Saturday, 14 June 2014


“Everyone who plays the flute should learn singing.” - James Galway

Carl Philipp Emanuel Bach (1714 - 1788) was the second son of the great Johann Sebastian Bach by his first wife. CPE Bach was recognised as one of the greatest harpsichordists of his time. After study at university, a privilege denied his father, he became harpsichordist to the Crown Prince of Prussia, later Frederick the Great, and left his service in 1767 after the death of his godfather Telemann, whom he succeeded as director of music of the five city churches of Hamburg.

He was greatly respected both as a composer and as a friend of some of the most distinguished writers and thinkers of his time. In 1755 he published his influential Essay on the “True Art of Playing Keyboard Instruments”. From his very considerable output, his sonatas for flute and harpsichord remain an attractive part of chamber music repertoire, and his symphonies written for Baron van Swieten, arbiter elegantium in Vienna, a man whose taste was generally trusted in artistic matters, are similarly notable. Music by CPE Bach is often listed with a reference number from the catalogue of his works by Wotquenne (Wq).

CPE Bach wrote a set of six string symphonies, Wq. 182, for Baron van Swieten (diplomat, Court Librarian in Vienna and patron of Haydn and Mozart) as well as a set of four orchestral symphonies, Wq. 183, that include wind instruments. Four flute concertos, Wq. 166–9, are arranged from the composer’s own harpsichord concertos, as are the three cello concertos, Wq. 170–2, and the oboe concertos, Wq. 164–5.

The varied chamber music of CPE Bach includes five sonatas for flute and harpsichord, Wq. 83–7, five trio sonatas for flute, violin and basso continuo, Wq. 143–7, and an unusual sonata for solo flute, Wq. 132. CPE Bach also wrote a great deal of music for the instruments on which he was acknowledged to be pre-eminent as a performer: The harpsichord and the gentler clavichord. These include six sonatas, Wq. 49, and twelve variations on the best known of contemporary themes for variations, La Folie d’Espagne, Wq. 118-9.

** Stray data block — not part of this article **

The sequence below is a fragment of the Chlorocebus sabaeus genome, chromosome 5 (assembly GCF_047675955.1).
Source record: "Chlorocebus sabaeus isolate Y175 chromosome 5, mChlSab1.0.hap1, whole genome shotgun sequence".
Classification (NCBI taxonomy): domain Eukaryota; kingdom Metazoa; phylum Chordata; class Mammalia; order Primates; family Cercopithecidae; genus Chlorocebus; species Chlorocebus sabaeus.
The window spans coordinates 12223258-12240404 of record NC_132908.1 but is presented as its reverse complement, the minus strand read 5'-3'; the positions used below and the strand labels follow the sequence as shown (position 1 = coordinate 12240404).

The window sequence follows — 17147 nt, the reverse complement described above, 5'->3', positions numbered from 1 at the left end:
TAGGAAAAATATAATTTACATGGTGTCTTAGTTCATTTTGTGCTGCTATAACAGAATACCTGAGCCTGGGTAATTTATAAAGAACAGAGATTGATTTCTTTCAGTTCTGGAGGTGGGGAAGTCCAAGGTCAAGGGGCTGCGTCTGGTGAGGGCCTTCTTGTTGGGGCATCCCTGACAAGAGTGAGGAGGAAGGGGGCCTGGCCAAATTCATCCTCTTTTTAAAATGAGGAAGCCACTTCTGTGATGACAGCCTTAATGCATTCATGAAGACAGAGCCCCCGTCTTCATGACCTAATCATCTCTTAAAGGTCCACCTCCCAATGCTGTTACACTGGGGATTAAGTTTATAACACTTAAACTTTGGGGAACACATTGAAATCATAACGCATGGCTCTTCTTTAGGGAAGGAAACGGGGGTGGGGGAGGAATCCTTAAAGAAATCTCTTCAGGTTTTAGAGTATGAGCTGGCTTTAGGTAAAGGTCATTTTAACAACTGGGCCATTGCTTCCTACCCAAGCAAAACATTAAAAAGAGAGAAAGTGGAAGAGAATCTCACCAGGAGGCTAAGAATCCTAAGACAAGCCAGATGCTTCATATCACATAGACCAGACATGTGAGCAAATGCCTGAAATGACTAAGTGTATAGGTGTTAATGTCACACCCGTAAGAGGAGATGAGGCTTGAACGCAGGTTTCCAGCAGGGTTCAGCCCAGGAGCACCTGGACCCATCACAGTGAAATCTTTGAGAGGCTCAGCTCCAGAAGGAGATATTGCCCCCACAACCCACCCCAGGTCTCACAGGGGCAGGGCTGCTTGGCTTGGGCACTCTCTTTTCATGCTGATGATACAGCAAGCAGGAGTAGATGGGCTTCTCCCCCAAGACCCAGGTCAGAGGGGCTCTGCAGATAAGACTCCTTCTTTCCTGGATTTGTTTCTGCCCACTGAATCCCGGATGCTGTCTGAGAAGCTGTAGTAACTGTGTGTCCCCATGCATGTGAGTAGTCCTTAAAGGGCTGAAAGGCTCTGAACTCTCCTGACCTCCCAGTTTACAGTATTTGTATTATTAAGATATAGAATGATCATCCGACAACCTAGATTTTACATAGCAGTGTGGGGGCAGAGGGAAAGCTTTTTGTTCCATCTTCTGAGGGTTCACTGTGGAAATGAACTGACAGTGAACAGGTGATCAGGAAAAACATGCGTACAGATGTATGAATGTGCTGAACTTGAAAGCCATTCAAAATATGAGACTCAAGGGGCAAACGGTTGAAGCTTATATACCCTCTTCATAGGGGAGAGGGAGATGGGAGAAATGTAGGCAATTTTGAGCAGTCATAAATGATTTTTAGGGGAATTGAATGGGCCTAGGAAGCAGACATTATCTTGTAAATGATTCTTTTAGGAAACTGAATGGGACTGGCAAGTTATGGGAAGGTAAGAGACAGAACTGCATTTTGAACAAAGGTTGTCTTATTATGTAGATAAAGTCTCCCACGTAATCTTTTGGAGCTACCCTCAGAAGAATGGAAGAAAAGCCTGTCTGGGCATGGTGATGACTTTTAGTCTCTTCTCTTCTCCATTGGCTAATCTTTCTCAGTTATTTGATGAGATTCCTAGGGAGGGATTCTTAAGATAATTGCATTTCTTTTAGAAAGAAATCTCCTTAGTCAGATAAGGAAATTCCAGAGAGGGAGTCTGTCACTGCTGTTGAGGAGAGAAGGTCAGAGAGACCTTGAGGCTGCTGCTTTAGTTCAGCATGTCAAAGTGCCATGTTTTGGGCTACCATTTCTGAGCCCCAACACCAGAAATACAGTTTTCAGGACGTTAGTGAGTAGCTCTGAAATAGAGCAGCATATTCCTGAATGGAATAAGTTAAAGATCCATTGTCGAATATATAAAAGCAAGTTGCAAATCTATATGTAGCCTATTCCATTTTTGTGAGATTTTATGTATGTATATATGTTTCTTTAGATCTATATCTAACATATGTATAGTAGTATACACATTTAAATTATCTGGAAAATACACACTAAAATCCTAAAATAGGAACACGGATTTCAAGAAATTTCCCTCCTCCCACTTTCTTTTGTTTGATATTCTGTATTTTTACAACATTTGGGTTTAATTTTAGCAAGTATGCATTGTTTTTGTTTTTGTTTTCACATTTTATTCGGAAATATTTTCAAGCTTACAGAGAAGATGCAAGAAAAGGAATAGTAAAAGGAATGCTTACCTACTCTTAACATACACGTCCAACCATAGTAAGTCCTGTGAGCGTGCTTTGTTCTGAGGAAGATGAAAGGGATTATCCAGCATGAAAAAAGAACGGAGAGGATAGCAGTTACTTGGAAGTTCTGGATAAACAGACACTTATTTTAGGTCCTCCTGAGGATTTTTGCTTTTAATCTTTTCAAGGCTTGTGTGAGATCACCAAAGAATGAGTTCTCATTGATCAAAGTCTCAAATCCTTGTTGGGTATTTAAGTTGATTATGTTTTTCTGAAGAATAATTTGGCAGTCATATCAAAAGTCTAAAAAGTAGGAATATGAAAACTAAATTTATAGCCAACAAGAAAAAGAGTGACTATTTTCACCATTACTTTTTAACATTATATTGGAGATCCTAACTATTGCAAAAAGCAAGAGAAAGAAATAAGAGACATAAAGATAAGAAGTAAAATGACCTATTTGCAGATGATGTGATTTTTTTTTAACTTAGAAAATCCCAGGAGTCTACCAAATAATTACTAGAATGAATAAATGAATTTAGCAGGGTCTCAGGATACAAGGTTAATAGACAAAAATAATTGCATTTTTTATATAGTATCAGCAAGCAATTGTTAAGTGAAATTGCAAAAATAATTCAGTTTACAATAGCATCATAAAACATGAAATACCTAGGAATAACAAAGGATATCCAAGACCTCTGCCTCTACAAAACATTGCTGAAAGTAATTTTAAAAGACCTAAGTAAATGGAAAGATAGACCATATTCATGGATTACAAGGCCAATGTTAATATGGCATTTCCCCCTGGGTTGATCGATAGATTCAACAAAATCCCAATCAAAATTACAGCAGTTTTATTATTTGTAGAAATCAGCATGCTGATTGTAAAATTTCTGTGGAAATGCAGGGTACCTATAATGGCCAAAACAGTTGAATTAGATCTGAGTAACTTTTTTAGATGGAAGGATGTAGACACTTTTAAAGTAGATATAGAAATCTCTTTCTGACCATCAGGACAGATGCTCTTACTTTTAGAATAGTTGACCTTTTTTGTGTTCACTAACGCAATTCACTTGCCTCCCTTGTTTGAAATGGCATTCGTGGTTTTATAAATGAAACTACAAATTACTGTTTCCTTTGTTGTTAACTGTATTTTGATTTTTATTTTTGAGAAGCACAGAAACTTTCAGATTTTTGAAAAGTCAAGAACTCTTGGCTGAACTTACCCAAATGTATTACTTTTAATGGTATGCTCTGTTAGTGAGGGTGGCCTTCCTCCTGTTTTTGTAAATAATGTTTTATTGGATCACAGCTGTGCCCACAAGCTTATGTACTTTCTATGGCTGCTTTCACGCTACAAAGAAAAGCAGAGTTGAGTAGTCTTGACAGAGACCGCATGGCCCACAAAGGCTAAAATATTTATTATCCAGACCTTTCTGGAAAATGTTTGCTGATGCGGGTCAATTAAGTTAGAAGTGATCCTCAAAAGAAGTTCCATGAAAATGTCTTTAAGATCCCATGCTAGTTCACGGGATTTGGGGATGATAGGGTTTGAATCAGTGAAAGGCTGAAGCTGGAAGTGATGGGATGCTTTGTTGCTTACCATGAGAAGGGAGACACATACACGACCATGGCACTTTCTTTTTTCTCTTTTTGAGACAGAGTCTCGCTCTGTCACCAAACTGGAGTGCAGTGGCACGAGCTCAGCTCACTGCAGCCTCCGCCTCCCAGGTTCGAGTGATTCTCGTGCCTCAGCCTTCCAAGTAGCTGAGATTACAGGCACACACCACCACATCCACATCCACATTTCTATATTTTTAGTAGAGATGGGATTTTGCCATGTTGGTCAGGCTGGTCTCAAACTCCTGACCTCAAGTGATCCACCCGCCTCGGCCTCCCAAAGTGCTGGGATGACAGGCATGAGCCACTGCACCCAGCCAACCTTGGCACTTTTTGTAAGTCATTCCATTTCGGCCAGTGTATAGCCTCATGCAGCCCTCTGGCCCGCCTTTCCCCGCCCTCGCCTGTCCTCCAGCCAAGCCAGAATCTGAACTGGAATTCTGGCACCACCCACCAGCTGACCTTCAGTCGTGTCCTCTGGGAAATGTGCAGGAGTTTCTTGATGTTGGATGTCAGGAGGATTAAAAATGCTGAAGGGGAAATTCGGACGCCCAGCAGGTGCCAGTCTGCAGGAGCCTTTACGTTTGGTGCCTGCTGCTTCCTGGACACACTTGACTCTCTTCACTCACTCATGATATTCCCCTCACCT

Here are his concertos for transverse flute with soloist Alexis Kossenko accompanied by Arte dei Suonatori (8. December 2008):
1           Concerto In G Dur, Wq 169, H. 445: I. Allegro di molto       11:17
2           Concerto In G Dur, Wq 169, H. 445: II. Largo          7:54
3           Concerto In G Dur, Wq 169, H. 445: III. Presto        5:38
4           Concerto In B Dur, Wq 167, H. 435: I. Allegretto     8:20
5           Concerto In B Dur, Wq 167, H. 435: II. Adagio        8:08
6           Concerto In B Dur, Wq 167, H. 435: III. Allegro assai          6:11
7           Concerto In D Moll, Wq 22, H. 425: I. Allegro         7:29
8           Concerto In D Moll, Wq 22, H. 425: II. Un poco andante    8:18
9           Concerto In D Moll, Wq 22, H. 425: III. Allegro di molto   6:57
10         Concerto in A Moll, Wq. 166, H. 431: I. Allegro assai          9:04
11         Concerto in A Moll, Wq. 166, H. 431: II. Andante  8:07
12         Concerto in A Moll, Wq. 166, H. 431: III. Allegro assai       6:58
13         Concerto in D Dur, Wq. 13, H. 416: I. Allegro          6:50
14         Concerto in D Dur, Wq. 13, H. 416: II. Un poco andante e piano     7:54
15         Concerto in D Dur, Wq. 13, H. 416: III. Allegro assai           4:47
16         Concerto in A Dur, Wq. 168, H. 438: I. Allegro        6:40
17         Concerto in A Dur, Wq. 168, H. 438: II. Largo con sordini, mesto  8:38
18         Concerto in A Dur, Wq. 168, H. 438: III. Allegro assai         5:19

The painting above is “Flute Concert with Frederick the Great in Sanssouci” by Adolph von Menzel, 1852, which depicts Frederick the Great playing the flute as CPE Bach accompanies on the keyboard. The audience includes Bach’s colleagues as well as various nobles.

1 comment:

  1. I must confess to feeling quite accomplished at this minute .. I play the flute and I sing! Thanks so much for sharing.